Two years ago, a young woman sought care at a clinic in Iquitos, Peru, and received a devastating diagnosis: advanced cervical cancer.
Kayla C. Jelinek, OMS IV, was volunteering at the clinic that day. “My heart broke for this young woman, who had been denied access to basic medical care for most of her life,” says Jelinek, who attends the Michigan State University College of Osteopathic Medicine (MSUCOM) in East Lansing. “The experience fueled my desire to pursue avenues for preventing cervical cancer in low-resource settings.”
Jelinek returned to Peru this fall with a nearly $5,000 grant from the American Medical Association Foundation to study the most common high-risk HPV genotypes among women in two regions of Peru.
During both of her Peru trips, Jelinek was participating in MSUCOM’s Peru global outreach program, which annually brings students and physicians to the South American nation to conduct research and provide primary care.
Jelinek is now collaborating with physicians from Universidad César Vallejo in Trujillo, who have collected 216 cervical cell samples so far. Ultimately, she hopes the data will offer insights that could guide the development of vaccines targeting the strains of HPV that are most common in Peru.
A research-focused program
MSUCOM’s 14-day Peru program is in its seventh year. Each year, around 30 MSUCOM students are selected to participate. They’re accompanied by 25 physicians and residents in specialties such as family medicine, emergency medicine, obstetrics and gynecology, and pediatrics.
Research is a key component of the program, with applicants required to describe what they’d like to investigate or explain how they could contribute to existing projects in Peru. Participants have published 37 abstracts since the program was founded, with 11 of those published this year.
Joseph L. Gorz, DO, a family medicine resident at McLaren Oakland hospital in Pontiac, Michigan, has helped plan the program since its second year. He says the program’s research emphasis is rooted in a desire to find long-term solutions to improve health and give osteopathic medical students experience they might not get in the classroom.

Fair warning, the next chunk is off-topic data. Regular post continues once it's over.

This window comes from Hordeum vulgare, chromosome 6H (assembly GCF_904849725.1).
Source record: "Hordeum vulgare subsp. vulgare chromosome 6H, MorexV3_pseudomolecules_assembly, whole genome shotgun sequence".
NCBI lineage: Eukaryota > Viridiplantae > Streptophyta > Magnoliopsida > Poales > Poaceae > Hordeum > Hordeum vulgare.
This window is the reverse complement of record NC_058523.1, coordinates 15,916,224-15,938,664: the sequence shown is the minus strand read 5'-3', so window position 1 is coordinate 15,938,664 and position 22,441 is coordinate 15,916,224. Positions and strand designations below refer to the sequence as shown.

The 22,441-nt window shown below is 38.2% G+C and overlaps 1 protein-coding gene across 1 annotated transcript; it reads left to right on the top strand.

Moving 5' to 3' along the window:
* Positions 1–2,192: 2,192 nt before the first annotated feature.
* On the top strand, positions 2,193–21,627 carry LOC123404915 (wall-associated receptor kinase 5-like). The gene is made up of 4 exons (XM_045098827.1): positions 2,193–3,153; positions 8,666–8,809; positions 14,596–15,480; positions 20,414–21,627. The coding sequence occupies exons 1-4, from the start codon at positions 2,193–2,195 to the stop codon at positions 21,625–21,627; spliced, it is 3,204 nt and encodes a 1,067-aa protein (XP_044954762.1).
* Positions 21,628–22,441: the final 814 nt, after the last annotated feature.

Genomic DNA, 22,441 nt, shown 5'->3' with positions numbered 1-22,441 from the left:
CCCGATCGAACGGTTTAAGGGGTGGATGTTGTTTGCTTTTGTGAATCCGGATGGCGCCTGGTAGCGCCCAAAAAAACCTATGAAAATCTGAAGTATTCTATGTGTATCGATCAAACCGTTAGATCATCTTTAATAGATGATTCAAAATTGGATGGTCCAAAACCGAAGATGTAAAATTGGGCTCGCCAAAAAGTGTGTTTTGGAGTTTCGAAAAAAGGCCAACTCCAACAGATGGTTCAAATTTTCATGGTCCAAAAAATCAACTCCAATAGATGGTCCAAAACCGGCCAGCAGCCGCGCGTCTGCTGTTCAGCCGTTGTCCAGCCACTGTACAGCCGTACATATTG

“Research can be very intimidating,” he says. “This experience shows students how easy it can be to break down a project, whether it’s simple or complex, and use your findings to help people.”
Sharing data with local physicians, researchers and leaders is another key element of the program.
Elise M. Craig, OMS III, worked with Peruvian pediatrician Rubén Kenny Briceño, MD, and found that arsenic levels in the school well in the village of Carancas were 10 times greater than the acceptable level provided by the World Health Organization. “We also measured the concentration of arsenic in these children’s urine and found that their risk of developing cancer is nearly three times greater than normal, which was very unsettling,” she explains.
Craig contacted students from the University of California, Berkeley’s Engineers Without Borders program, who developed a water filtration system for the school’s well. The filters, which were installed by engineers from Universidad César Vallejo, are projected to cut arsenic levels in the well by 90%. Craig plans to repeat her study to see how the children’s arsenic levels have been affected by the new filtration system.
In the future, Dr. Gorz said the program’s organizers hope to expand to include participation from other colleges of osteopathic medicine. They’re also looking into creating a permanent clinic in Iquitos that would be staffed by Peruvian medical residents and physicians from MSUCOM.